Winter Steelhead Techniques

Discussion in 'Steelhead' started by bwtucker83, Jan 23, 2004.

  1. bwtucker83

    bwtucker83 Member

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    Hey everyone. I would just like to hear what techniques you guys are using for winter steelhead. Is the wet fly vs nymphing/dead drift. Any advice would be great.
     
  2. Mike Colagrossi

    Mike Colagrossi Whammo!

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    Well I have tried all of the above this winter and have not yet got lucky. My next move is the next time I see one I am going to physically dive into the river with a spear-gun. If anyone else has tried this technique have you had better luck with the 3 foot or 5 foot spears?

    Mike:thumb
     
  3. Mike Wade

    Mike Wade Member

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    A Dupont Spinner(1/4 stick of dynamite) is much more effective than any size spear and you don't get wet.
     
  4. chadk

    chadk Be the guide...

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    Yes. They both have their time and place. Some prefer to do one or the other - but I think if you learn both, and learn when and where to use one over the other - you'll be set:thumb
     
  5. alpinetrout

    alpinetrout Banned or Parked

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    Split the difference and go with a 4 footer...
     
  6. Bob Triggs

    Bob Triggs Your Preferred Olympic Peninsula Fly Fishing Guide

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    Of course, on it's face, the choice of "technique" is circumstantial; flows, depth, speed and "color" of the water, structures and bottom topography, temperatures etc.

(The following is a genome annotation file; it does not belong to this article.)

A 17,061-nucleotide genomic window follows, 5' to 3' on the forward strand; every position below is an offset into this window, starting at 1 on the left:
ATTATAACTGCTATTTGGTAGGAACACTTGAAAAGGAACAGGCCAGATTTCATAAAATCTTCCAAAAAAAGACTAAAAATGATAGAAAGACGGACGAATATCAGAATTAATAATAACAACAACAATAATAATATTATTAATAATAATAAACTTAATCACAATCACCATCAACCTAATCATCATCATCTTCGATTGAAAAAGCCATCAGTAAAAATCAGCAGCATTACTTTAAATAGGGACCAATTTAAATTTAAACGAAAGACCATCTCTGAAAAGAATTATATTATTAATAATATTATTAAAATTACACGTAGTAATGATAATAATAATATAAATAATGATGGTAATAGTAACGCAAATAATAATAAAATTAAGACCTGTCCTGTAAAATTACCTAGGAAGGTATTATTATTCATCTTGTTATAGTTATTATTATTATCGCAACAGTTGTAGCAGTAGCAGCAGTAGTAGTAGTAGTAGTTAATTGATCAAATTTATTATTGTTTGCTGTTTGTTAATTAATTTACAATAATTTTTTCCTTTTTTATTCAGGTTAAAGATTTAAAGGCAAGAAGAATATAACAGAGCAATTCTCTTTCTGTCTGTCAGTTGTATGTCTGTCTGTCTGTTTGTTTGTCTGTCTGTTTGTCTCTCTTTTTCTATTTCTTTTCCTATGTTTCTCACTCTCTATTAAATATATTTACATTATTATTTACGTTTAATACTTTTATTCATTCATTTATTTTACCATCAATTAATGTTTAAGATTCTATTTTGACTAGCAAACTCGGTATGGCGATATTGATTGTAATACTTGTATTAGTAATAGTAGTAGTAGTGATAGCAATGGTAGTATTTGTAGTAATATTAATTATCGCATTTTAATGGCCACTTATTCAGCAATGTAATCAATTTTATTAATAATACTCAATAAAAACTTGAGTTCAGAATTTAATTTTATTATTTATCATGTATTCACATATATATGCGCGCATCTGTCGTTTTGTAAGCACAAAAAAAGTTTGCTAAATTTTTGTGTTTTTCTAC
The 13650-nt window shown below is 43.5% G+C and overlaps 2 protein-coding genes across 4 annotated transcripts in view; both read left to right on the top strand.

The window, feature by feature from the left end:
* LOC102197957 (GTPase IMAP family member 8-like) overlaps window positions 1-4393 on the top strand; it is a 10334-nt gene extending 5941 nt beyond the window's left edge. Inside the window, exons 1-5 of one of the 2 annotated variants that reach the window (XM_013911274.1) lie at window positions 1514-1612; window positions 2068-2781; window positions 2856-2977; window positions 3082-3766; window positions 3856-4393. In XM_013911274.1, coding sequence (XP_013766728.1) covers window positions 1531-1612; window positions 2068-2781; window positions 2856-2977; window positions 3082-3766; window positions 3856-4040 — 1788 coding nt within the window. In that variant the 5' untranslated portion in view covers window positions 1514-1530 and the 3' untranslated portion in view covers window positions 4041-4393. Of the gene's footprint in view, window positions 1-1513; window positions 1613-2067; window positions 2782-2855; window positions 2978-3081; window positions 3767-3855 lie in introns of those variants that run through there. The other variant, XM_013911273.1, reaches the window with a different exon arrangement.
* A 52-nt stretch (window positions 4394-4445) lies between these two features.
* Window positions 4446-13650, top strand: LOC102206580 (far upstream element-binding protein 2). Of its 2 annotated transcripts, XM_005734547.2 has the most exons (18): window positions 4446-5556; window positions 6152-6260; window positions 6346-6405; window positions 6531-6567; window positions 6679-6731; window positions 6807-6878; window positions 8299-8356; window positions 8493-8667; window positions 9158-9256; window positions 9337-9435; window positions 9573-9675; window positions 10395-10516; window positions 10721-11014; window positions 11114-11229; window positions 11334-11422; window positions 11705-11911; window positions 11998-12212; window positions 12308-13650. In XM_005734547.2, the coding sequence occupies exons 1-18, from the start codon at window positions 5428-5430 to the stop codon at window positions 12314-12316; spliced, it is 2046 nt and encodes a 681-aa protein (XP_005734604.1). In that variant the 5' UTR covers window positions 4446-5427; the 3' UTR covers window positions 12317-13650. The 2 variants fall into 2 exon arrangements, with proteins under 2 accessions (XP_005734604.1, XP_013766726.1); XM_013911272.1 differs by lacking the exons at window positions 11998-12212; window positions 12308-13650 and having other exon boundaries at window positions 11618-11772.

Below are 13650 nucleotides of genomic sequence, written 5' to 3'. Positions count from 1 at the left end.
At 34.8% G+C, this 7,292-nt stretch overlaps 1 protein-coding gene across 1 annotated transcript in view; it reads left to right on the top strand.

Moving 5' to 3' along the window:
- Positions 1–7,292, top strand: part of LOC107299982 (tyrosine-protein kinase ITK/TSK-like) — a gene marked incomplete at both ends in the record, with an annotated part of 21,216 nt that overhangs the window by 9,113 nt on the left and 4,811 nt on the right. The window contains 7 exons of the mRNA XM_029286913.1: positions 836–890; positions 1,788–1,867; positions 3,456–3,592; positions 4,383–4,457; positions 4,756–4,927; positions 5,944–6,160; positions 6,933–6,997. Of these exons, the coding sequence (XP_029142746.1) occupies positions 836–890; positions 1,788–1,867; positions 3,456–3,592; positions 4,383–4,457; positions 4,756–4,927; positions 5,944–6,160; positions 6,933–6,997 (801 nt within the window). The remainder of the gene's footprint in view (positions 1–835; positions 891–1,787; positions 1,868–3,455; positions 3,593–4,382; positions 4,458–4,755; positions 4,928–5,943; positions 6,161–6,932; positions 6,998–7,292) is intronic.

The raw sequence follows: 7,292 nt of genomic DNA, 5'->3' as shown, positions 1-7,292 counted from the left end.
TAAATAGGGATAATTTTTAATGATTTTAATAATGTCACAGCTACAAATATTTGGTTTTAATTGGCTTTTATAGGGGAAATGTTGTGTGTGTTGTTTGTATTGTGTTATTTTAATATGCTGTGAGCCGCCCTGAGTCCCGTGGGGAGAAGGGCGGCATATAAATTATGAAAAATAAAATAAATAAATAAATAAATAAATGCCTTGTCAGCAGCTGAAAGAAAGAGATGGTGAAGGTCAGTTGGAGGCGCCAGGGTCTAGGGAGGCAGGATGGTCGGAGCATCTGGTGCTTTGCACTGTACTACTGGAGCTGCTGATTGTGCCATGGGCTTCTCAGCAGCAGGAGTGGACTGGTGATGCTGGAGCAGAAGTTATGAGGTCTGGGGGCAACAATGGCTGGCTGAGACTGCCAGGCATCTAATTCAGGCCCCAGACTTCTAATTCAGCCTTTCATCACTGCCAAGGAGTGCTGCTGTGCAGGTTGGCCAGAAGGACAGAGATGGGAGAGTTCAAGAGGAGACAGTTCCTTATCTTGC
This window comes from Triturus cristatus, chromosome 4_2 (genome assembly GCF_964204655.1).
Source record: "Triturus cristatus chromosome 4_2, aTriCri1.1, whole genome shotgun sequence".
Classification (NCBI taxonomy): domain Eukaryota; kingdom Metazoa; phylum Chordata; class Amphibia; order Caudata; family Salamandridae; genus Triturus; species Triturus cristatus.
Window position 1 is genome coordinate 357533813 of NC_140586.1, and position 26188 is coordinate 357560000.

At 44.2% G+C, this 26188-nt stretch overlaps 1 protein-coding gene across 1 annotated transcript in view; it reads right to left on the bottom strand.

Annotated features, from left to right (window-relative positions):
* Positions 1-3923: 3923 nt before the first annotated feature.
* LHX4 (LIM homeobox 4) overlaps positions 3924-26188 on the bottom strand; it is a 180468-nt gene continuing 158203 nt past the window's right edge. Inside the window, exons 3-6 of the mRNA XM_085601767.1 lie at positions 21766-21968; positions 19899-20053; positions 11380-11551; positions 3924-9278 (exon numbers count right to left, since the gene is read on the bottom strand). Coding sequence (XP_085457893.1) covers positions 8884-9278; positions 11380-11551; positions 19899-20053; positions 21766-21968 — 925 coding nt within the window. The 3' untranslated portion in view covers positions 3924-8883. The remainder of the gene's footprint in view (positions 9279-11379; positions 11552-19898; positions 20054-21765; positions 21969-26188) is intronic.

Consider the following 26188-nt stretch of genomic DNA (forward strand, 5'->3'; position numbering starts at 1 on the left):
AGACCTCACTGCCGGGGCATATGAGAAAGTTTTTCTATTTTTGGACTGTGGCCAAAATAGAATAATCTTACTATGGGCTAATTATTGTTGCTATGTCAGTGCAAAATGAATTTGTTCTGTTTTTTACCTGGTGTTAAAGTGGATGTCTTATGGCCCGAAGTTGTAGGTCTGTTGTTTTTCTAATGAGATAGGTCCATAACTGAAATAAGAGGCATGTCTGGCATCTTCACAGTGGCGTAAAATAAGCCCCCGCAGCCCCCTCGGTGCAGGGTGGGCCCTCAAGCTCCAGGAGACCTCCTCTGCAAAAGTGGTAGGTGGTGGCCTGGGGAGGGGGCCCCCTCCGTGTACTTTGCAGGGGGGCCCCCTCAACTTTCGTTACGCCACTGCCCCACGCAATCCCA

I use just about any kind of technique I possibly can to entice a winter fish to strike my fly. Overall I believe that the fuller flows of winter, and the way fish tend to hang and hug the bottom, make the wet-fly swing one of the most productive methods of winter steelheading.

    The whole point is to get the fly slowed down; at the desired depth, and delay it's travel across the swing in order to give the fish an opportunity to whack that thing.In the winter,think: "deep,low and slow". That's true for the dead-drifting presentations in winter as well. Many fish are caught on "the hang", at the end of a drift or swing, as the fly loses velocity and tends to lift and "hangs" downcurrent of the angler. It doesn't hurt to let that thing dangle there a moment or two.

    It is good to learn techniques. They are the tools you work with as a fisherman. In the beginning you will want them all and that can eventually become tedious and consuming. At some point in the game you will begin to see that the boundaries betwen techniques are often better, work better, if they are a little blurred.

    Don't let yourself become dogmatic in presenting the fly. Like a good pitcher in Baseball, change-up frequently. I have watched many fish, that are being presented to, as they begin to react to the metronome-like habitual cast and swing of the fly. There is something about that predictability of movement that "tips-off" some fish. It's unnatural. many fish just drift aside and let the fly swing on bye. So along with the long casts and the deep slow swings, mix things up and try to fish back in towards yourself sometimes, through each few casts, swings and steps downriver. Some fish will move toward the angler as the line, which is quite often way the heck out there, tends to "herd" them not farther away but closer. You might be pushing some fish to your own feet. And while we are on that issue, try to wade less- some winter fish lie very close to the edges in surprisingly shallow and slow water.
     
  7. Bob is right on the money - if you can put a "dead drift"
    just as it starts to swing near a fish - the moment the
    fly starts to change speed can be deadly. Also depending
    on were I'm fishing - the majority are within 20-25 ft
    of the shore and some have even been within 5-10 ft. You
    don't have to cast a country mile for these fish - be
    careful were you put your feet! (think trout):thumb
     

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